In the last days I've been playing with several visual effects in docking. One such effect are initially invisible docking sites, which will occupy space only while controls are docked into them. Here the enter/leave events can be used to temporarily show the hidden site. Very nice to see, but it revealed more problems in the LCL layout manager.
Another attempt were docking outside the dock site itself, like side-by-side docking. This is already used by the LCL persistent docking approach, only without visual feedback. Here again the visual effects revealed problems in the LCL, with the resizing of the dock sites, and also with the dragmanager. It looks as if the layout manager has problems with shrinking forms or controls. The drag-dock implementation does not really allow for target locations outside the reported docking site extent (GetSiteInfo).
After all these experiments it seems to be the best and simplest solution, for a dockable IDE, when all parts are made dockable, including the initially fixed parts of e.g. the editor window(s). Such a dedicated window can have a menu, toolbar and statusbar, but even the edit notebook should initially be docked into the form, so that no special code is required for distinct docking sites within the form, and the user has really full control over the layout.
Another idea are rearrangeable elements, which are not intended to be moved outside their original site. This were the first useful application for a last-minute cancelled docking operation, that otherwise would make the dragged control floating, when the user attempts to move it out of its dedicated container.
Inspired by the hierarchical OS-X browser I came across more docking variations. With dockable lists a hierarchy can have a dynamic layout, not restricted to only vertical or horizontal orientation, and even with a mix of both elements. Then it might also make sense to minimize docked elements, implementing something like the drop-down list of a combobox, with the option to also show the list permanently, not only during a list selection.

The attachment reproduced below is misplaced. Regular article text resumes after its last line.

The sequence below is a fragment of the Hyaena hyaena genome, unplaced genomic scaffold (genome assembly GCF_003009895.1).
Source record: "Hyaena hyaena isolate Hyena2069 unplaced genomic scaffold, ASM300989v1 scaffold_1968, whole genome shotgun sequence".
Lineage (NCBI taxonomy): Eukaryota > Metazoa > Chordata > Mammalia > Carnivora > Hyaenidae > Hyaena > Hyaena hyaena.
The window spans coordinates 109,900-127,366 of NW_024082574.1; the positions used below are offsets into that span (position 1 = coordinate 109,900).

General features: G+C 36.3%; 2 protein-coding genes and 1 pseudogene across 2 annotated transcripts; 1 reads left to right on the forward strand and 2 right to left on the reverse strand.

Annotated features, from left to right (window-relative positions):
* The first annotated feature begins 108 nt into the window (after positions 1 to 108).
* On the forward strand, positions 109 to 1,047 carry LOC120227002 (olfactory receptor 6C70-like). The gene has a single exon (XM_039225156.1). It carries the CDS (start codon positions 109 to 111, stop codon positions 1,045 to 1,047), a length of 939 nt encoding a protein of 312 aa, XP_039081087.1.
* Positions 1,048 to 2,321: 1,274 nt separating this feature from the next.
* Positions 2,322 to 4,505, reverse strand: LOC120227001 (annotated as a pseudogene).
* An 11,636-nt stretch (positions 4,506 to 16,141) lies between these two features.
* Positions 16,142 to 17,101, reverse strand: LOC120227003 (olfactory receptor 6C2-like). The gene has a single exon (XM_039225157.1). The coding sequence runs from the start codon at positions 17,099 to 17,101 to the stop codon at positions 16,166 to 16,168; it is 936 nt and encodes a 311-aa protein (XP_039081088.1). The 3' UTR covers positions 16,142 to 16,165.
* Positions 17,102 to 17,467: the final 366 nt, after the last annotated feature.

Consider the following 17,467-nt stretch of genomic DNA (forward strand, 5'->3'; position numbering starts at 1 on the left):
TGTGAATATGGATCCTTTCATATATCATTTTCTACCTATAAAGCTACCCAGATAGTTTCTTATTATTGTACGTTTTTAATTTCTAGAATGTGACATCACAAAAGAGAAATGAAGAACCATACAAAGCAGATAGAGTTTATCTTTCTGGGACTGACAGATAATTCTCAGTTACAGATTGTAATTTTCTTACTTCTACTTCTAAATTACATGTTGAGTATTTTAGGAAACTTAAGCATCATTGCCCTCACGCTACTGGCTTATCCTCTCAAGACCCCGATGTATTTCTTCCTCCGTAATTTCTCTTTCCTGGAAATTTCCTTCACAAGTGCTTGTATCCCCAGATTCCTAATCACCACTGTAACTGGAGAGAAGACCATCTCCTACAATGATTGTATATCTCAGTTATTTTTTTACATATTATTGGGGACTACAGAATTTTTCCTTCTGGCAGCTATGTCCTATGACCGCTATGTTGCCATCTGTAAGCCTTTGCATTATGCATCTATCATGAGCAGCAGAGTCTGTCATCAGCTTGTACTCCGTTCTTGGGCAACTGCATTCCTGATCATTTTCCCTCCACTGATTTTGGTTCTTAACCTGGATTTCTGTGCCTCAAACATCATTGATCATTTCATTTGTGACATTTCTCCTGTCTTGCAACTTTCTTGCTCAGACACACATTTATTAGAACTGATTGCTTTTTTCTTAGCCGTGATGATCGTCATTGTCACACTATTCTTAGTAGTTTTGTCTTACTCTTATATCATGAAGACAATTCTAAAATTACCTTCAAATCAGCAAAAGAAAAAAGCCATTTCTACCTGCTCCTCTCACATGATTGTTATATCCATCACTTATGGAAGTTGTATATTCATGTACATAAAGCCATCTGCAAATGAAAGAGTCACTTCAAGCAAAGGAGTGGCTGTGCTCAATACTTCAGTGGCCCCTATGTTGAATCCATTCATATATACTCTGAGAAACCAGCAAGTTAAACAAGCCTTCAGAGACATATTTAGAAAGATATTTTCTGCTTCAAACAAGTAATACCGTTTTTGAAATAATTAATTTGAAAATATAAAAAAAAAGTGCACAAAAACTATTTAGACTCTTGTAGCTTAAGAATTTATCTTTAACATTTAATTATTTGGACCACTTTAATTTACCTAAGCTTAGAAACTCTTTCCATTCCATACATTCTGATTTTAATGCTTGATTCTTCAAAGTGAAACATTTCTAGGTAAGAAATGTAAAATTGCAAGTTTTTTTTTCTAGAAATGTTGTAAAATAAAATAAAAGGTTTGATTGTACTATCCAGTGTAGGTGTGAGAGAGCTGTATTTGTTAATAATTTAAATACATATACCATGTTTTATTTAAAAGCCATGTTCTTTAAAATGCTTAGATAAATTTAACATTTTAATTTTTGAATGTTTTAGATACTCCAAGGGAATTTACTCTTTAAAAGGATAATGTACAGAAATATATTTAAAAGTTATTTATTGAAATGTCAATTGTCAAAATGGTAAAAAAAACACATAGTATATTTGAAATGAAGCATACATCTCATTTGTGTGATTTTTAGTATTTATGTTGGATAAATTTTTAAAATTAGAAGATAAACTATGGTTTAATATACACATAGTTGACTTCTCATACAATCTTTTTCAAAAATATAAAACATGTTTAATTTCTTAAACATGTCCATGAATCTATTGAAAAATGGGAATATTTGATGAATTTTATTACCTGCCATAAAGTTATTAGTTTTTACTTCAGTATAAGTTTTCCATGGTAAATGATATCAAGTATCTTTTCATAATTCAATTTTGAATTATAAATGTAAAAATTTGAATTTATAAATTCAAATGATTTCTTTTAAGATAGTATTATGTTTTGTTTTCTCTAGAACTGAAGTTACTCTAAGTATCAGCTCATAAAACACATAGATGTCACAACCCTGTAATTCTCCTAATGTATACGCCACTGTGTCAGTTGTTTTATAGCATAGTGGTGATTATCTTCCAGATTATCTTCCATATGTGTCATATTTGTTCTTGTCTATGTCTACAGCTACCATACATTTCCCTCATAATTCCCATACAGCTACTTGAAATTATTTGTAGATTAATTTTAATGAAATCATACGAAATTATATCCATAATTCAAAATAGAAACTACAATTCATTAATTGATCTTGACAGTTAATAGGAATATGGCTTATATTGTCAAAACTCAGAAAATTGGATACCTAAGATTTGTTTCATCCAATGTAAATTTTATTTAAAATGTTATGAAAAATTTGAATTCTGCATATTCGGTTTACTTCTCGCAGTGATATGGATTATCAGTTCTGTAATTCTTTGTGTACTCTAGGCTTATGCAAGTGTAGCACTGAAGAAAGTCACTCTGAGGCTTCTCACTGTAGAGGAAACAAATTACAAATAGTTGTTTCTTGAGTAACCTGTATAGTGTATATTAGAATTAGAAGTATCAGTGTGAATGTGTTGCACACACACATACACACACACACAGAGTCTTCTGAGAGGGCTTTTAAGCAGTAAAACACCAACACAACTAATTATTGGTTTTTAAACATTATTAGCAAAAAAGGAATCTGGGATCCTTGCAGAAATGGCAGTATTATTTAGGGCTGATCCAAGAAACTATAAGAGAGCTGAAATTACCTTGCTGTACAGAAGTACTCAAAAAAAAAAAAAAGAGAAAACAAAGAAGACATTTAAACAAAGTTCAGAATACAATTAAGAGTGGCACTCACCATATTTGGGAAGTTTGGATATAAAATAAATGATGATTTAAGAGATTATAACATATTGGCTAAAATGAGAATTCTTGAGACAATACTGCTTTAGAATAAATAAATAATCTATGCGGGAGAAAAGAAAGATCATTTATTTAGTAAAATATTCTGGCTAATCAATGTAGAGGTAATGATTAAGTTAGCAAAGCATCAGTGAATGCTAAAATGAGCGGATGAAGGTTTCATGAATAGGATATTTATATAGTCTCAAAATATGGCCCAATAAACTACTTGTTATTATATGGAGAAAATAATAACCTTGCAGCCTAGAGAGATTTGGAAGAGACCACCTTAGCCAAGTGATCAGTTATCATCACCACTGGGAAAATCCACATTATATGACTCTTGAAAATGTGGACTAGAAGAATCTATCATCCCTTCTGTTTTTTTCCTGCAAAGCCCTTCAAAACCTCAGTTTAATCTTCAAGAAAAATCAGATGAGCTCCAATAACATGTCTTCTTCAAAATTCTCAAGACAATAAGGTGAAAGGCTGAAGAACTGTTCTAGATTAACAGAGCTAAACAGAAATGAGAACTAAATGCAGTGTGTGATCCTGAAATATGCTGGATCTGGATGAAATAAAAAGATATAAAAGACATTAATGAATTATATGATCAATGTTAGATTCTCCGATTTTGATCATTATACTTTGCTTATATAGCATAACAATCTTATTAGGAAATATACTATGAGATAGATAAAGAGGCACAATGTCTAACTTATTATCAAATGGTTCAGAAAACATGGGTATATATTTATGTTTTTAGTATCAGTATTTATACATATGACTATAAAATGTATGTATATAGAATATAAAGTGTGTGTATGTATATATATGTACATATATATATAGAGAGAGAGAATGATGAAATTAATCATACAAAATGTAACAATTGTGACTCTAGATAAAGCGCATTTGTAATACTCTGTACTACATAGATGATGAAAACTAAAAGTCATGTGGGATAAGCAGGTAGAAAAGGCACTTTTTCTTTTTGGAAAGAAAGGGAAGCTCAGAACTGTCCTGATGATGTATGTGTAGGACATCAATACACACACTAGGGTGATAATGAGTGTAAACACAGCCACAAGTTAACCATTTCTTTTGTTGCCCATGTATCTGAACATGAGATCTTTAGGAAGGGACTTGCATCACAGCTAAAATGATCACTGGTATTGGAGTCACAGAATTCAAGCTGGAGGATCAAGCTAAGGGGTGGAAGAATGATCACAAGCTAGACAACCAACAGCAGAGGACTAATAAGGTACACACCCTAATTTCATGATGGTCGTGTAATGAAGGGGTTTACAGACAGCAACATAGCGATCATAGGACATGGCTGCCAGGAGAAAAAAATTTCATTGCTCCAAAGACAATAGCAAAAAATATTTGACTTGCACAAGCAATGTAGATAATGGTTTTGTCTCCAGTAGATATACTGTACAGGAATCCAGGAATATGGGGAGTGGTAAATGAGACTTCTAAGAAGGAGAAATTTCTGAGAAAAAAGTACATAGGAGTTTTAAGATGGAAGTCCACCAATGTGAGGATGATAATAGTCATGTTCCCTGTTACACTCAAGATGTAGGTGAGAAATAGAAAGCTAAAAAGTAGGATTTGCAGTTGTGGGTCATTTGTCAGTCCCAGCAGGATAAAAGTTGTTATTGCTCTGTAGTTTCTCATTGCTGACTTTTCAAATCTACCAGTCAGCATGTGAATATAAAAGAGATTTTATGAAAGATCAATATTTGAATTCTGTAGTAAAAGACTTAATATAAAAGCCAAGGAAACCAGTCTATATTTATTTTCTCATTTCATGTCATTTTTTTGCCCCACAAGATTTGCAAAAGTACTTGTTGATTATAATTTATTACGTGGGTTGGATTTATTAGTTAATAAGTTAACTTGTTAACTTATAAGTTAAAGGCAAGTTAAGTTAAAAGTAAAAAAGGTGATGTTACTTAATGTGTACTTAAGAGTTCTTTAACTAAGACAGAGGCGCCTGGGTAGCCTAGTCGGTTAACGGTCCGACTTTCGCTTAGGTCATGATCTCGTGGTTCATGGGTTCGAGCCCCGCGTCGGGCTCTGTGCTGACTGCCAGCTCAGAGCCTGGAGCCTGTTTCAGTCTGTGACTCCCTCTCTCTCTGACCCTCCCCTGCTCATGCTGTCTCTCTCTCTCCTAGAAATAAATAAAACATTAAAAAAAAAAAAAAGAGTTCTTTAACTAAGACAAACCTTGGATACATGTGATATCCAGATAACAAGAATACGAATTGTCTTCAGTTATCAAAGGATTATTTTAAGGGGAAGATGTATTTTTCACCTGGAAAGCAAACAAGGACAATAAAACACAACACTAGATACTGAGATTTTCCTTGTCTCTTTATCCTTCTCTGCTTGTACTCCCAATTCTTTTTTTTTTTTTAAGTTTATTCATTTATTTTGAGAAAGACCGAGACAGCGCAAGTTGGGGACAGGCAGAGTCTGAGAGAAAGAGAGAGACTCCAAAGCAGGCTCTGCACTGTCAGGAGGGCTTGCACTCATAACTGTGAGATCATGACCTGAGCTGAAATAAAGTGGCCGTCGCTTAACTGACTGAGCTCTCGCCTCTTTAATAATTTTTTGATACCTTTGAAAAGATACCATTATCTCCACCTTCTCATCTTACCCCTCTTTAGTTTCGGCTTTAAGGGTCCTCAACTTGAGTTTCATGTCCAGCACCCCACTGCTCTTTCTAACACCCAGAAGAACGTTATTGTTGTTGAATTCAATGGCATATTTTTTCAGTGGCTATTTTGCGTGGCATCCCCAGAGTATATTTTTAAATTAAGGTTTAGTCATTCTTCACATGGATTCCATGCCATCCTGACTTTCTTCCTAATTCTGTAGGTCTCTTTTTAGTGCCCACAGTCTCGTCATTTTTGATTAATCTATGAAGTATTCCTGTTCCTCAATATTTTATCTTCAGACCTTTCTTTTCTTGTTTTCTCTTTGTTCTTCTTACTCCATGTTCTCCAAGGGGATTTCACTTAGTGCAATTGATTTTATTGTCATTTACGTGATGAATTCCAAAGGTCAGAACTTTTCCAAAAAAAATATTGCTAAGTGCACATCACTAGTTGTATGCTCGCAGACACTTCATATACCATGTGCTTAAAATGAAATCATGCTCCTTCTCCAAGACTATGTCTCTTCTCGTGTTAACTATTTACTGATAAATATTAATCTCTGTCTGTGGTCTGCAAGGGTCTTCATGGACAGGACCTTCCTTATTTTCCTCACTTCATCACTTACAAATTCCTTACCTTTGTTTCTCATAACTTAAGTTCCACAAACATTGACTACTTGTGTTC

It also turned out that the dockheader placement is not always related to the dock zone orientation. The first case became obvious with the tabbed notebook docking, where the dockheaders effectively reside in their own (toolbar) area, on top of the client area, by default. In a more grid-like layout the dockheaders could become column headers, where normally the headers would be part of the docked controls' separators. Finally something like the new Delphi component palette could be implemented, with a vertical list of dockheaders, where every such sub-list can be expanded on demand. The irregular case, when no child zone is expanded at all, can either be prevented in code (like an AllowAllUp=False property of a toolbar), or by adding a dummy zone at the end of the list, that is expanded by default, when all other zones are minimized.
A docking manager also could allow for switching the site layout, from e.g. tabbed into a list, so that both the old and new component palette could be implemented without the need for two distinct (notebook and list) container controls.